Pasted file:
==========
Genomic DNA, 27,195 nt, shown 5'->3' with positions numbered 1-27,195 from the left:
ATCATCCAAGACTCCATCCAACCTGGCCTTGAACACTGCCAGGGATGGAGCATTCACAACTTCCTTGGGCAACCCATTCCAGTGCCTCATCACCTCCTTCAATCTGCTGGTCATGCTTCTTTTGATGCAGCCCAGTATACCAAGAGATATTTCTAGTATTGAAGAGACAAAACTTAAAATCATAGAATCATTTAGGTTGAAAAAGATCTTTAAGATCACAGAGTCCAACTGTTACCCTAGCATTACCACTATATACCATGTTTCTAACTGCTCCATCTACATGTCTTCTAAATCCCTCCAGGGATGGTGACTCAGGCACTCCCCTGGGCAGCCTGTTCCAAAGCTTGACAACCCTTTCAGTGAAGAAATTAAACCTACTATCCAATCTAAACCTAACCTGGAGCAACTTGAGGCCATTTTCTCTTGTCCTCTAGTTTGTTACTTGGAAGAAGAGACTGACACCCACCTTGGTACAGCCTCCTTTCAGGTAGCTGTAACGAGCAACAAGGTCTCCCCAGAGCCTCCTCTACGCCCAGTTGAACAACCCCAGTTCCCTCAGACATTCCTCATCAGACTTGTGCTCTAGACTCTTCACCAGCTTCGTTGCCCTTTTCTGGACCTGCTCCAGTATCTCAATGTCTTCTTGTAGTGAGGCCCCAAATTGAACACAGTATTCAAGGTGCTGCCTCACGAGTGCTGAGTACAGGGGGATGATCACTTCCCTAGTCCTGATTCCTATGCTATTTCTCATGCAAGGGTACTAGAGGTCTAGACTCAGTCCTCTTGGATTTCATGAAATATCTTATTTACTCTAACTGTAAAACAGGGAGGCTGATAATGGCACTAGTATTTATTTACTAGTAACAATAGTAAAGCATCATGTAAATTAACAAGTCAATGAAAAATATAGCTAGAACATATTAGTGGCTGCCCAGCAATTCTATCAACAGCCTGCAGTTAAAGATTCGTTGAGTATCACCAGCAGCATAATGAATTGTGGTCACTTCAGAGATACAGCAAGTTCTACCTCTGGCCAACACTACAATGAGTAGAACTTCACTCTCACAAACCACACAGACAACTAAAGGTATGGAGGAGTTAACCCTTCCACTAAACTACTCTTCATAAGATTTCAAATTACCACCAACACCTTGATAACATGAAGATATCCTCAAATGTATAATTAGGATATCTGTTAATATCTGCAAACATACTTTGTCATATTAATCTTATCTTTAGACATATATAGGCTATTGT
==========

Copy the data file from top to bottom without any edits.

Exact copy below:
Genomic DNA, 27,195 nt, shown 5'->3' with positions numbered 1-27,195 from the left:
ATCATCCAAGACTCCATCCAACCTGGCCTTGAACACTGCCAGGGATGGAGCATTCACAACTTCCTTGGGCAACCCATTCCAGTGCCTCATCACCTCCTTCAATCTGCTGGTCATGCTTCTTTTGATGCAGCCCAGTATACCAAGAGATATTTCTAGTATTGAAGAGACAAAACTTAAAATCATAGAATCATTTAGGTTGAAAAAGATCTTTAAGATCACAGAGTCCAACTGTTACCCTAGCATTACCACTATATACCATGTTTCTAACTGCTCCATCTACATGTCTTCTAAATCCCTCCAGGGATGGTGACTCAGGCACTCCCCTGGGCAGCCTGTTCCAAAGCTTGACAACCCTTTCAGTGAAGAAATTAAACCTACTATCCAATCTAAACCTAACCTGGAGCAACTTGAGGCCATTTTCTCTTGTCCTCTAGTTTGTTACTTGGAAGAAGAGACTGACACCCACCTTGGTACAGCCTCCTTTCAGGTAGCTGTAACGAGCAACAAGGTCTCCCCAGAGCCTCCTCTACGCCCAGTTGAACAACCCCAGTTCCCTCAGACATTCCTCATCAGACTTGTGCTCTAGACTCTTCACCAGCTTCGTTGCCCTTTTCTGGACCTGCTCCAGTATCTCAATGTCTTCTTGTAGTGAGGCCCCAAATTGAACACAGTATTCAAGGTGCTGCCTCACGAGTGCTGAGTACAGGGGGATGATCACTTCCCTAGTCCTGATTCCTATGCTATTTCTCATGCAAGGGTACTAGAGGTCTAGACTCAGTCCTCTTGGATTTCATGAAATATCTTATTTACTCTAACTGTAAAACAGGGAGGCTGATAATGGCACTAGTATTTATTTACTAGTAACAATAGTAAAGCATCATGTAAATTAACAAGTCAATGAAAAATATAGCTAGAACATATTAGTGGCTGCCCAGCAATTCTATCAACAGCCTGCAGTTAAAGATTCGTTGAGTATCACCAGCAGCATAATGAATTGTGGTCACTTCAGAGATACAGCAAGTTCTACCTCTGGCCAACACTACAATGAGTAGAACTTCACTCTCACAAACCACACAGACAACTAAAGGTATGGAGGAGTTAACCCTTCCACTAAACTACTCTTCATAAGATTTCAAATTACCACCAACACCTTGATAACATGAAGATATCCTCAAATGTATAATTAGGATATCTGTTAATATCTGCAAACATACTTTGTCATATTAATCTTATCTTTAGACATATATAGGCTATTGT